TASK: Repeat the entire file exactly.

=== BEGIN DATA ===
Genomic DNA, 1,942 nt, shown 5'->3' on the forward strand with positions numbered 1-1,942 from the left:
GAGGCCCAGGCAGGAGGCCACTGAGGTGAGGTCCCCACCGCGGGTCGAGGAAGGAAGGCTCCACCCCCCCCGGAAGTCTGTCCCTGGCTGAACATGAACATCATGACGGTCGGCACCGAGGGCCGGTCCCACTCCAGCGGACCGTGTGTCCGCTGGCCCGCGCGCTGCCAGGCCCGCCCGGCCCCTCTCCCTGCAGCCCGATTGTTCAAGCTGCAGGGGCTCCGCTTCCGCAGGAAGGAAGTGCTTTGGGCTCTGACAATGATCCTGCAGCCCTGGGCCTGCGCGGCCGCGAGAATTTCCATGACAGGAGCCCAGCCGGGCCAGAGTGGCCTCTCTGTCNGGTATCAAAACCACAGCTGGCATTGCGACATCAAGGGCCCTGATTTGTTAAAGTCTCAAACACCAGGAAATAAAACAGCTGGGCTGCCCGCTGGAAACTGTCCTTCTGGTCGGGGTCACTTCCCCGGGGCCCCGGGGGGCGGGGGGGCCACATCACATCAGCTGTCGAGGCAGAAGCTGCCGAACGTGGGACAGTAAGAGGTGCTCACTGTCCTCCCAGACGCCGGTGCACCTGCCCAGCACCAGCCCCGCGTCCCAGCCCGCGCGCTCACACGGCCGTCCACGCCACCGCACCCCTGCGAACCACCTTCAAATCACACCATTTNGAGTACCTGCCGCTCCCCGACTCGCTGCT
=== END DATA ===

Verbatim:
Genomic DNA, 1,942 nt, shown 5'->3' on the forward strand with positions numbered 1-1,942 from the left:
GAGGCCCAGGCAGGAGGCCACTGAGGTGAGGTCCCCACCGCGGGTCGAGGAAGGAAGGCTCCACCCCCCCCGGAAGTCTGTCCCTGGCTGAACATGAACATCATGACGGTCGGCACCGAGGGCCGGTCCCACTCCAGCGGACCGTGTGTCCGCTGGCCCGCGCGCTGCCAGGCCCGCCCGGCCCCTCTCCCTGCAGCCCGATTGTTCAAGCTGCAGGGGCTCCGCTTCCGCAGGAAGGAAGTGCTTTGGGCTCTGACAATGATCCTGCAGCCCTGGGCCTGCGCGGCCGCGAGAATTTCCATGACAGGAGCCCAGCCGGGCCAGAGTGGCCTCTCTGTCNGGTATCAAAACCACAGCTGGCATTGCGACATCAAGGGCCCTGATTTGTTAAAGTCTCAAACACCAGGAAATAAAACAGCTGGGCTGCCCGCTGGAAACTGTCCTTCTGGTCGGGGTCACTTCCCCGGGGCCCCGGGGGGCGGGGGGGCCACATCACATCAGCTGTCGAGGCAGAAGCTGCCGAACGTGGGACAGTAAGAGGTGCTCACTGTCCTCCCAGACGCCGGTGCACCTGCCCAGCACCAGCCCCGCGTCCCAGCCCGCGCGCTCACACGGCCGTCCACGCCACCGCACCCCTGCGAACCACCTTCAAATCACACCATTTNGAGTACCTGCCGCTCCCCGACTCGCTGCT